It highlights the importance of verifying and cross-checking the impact of change on the output product. The output product must demonstrate its approved quality specifications.

The process must also be reproducible after the implementation of change.

ICH Q10 Pharmaceutical Quality System Guidelines

The ICH Q10 quality system guidelines are for implementing Quality Management systems in the Pharmaceutical industry.

In it, the Change Control is defined in section 3.2.3, called “change management system”. According to ICH 10, the change control process is utilized as a means of continual improvement in products and processes.

Quality risk management is utilized to evaluate changes that must be carried out regarding marketing authorization and product/process understanding. The evaluation team must consist of personnel from all relevant departments such as Pharmaceutical Development, Manufacturing, Quality, and Regulatory Affairs.

Recommended Reading

Eudralex Volume 4 Annex 15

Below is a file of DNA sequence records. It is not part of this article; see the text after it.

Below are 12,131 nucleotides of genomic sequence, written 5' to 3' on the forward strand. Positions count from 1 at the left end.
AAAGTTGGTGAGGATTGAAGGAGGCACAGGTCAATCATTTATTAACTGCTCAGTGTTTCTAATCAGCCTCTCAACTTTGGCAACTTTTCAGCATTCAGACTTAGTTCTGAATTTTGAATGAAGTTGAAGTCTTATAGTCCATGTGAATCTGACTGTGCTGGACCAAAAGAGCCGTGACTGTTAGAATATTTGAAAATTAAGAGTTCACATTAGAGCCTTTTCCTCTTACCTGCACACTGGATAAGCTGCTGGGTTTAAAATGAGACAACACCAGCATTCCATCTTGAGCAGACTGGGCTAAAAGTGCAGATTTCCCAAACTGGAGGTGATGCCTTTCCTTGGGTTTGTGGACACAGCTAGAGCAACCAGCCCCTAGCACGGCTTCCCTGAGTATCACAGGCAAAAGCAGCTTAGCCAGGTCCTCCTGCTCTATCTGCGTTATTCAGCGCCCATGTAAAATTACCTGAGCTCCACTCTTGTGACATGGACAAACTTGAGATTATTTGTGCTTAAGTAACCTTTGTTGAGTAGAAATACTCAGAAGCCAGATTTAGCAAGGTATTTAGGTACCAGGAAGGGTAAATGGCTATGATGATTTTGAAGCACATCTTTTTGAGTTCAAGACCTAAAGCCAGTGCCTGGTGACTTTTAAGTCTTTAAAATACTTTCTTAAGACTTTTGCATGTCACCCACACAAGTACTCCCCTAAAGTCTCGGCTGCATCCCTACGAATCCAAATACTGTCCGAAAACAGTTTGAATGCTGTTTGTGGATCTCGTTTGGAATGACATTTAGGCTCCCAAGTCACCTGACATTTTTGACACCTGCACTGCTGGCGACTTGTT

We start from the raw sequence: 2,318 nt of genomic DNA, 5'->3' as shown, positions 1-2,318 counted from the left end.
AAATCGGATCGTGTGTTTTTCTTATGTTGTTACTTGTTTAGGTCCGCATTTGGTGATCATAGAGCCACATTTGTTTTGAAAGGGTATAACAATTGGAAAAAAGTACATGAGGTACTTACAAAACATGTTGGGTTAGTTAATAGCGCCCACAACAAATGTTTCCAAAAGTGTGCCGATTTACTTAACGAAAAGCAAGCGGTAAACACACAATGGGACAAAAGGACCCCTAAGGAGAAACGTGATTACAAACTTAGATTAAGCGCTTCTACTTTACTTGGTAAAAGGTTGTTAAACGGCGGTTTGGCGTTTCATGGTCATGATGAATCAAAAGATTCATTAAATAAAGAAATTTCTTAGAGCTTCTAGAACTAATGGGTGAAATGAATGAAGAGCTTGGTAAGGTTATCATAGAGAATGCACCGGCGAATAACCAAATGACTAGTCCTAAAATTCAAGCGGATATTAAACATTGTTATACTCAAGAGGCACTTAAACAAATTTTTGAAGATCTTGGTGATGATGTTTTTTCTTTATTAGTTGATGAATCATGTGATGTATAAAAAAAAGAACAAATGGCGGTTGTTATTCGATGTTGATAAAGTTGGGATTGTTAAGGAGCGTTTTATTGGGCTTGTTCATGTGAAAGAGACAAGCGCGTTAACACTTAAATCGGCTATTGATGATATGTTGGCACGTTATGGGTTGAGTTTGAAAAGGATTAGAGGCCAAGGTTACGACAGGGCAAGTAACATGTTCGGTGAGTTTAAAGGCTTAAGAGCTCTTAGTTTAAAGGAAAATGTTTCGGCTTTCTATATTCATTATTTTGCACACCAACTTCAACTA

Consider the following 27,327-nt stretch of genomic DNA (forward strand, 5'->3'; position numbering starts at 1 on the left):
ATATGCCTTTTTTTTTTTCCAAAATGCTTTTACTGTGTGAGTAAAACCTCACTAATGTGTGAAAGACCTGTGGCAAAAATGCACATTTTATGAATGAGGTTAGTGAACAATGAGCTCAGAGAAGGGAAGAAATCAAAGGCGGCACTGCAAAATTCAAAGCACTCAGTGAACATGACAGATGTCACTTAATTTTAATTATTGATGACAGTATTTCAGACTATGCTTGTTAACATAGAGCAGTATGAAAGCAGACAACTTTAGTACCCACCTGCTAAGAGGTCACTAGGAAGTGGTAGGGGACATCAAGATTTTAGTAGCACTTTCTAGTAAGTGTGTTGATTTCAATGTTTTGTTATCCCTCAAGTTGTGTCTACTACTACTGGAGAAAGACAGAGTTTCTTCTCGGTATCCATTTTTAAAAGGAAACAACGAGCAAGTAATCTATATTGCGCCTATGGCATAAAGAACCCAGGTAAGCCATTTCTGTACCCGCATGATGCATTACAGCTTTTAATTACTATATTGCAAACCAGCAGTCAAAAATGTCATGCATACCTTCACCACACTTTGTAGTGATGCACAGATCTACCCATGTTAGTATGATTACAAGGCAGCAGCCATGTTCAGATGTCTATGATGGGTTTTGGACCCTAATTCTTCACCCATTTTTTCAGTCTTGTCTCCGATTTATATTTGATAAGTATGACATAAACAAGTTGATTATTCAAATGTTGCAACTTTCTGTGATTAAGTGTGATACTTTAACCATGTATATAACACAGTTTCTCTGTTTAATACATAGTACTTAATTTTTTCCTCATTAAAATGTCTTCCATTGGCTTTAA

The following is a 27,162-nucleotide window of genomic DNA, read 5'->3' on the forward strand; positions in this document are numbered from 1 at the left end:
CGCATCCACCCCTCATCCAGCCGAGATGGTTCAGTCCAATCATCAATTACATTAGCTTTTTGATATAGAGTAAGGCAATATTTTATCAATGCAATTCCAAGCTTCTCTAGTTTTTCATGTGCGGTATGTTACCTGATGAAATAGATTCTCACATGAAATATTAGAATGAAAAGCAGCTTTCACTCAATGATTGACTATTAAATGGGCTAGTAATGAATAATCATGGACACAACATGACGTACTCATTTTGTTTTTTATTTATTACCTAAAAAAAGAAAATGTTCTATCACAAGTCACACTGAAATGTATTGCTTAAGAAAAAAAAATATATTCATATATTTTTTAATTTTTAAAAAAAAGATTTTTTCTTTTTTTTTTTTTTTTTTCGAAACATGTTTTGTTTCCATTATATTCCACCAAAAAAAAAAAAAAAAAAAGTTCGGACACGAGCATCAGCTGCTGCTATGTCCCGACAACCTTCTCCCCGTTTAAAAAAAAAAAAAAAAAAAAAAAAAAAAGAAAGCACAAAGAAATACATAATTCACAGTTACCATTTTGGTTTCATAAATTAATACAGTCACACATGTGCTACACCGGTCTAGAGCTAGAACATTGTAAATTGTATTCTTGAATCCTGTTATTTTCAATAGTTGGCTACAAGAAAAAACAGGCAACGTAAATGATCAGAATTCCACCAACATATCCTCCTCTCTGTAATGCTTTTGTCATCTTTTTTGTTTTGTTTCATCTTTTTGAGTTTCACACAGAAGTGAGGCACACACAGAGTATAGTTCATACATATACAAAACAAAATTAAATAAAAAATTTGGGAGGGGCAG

Annex 15 of Eudralex are the guidelines for Product Qualification and Validation for facilities, equipment, utilities, and processes, including the procedures for Change Control processes.

According to these guidelines, procedures must be written before initiating a change control process. Quality risk management should evaluate the impact of change on product quality, pharmaceutical quality systems, documentation, validation, regulatory status, calibration, maintenance, and any other system.

Authorized personnel must approve the change according to the principles of the pharmaceutical quality management system.

Finally, the effectiveness of change must be confirmed for the successful implementation of change.

CFR 21 Part 211

CFR 21 part 211 are the United States’ current good manufacturing practices for finished pharmaceutical products.

For the change control process, the following sections are relevant.

CFR 21 Part 211.100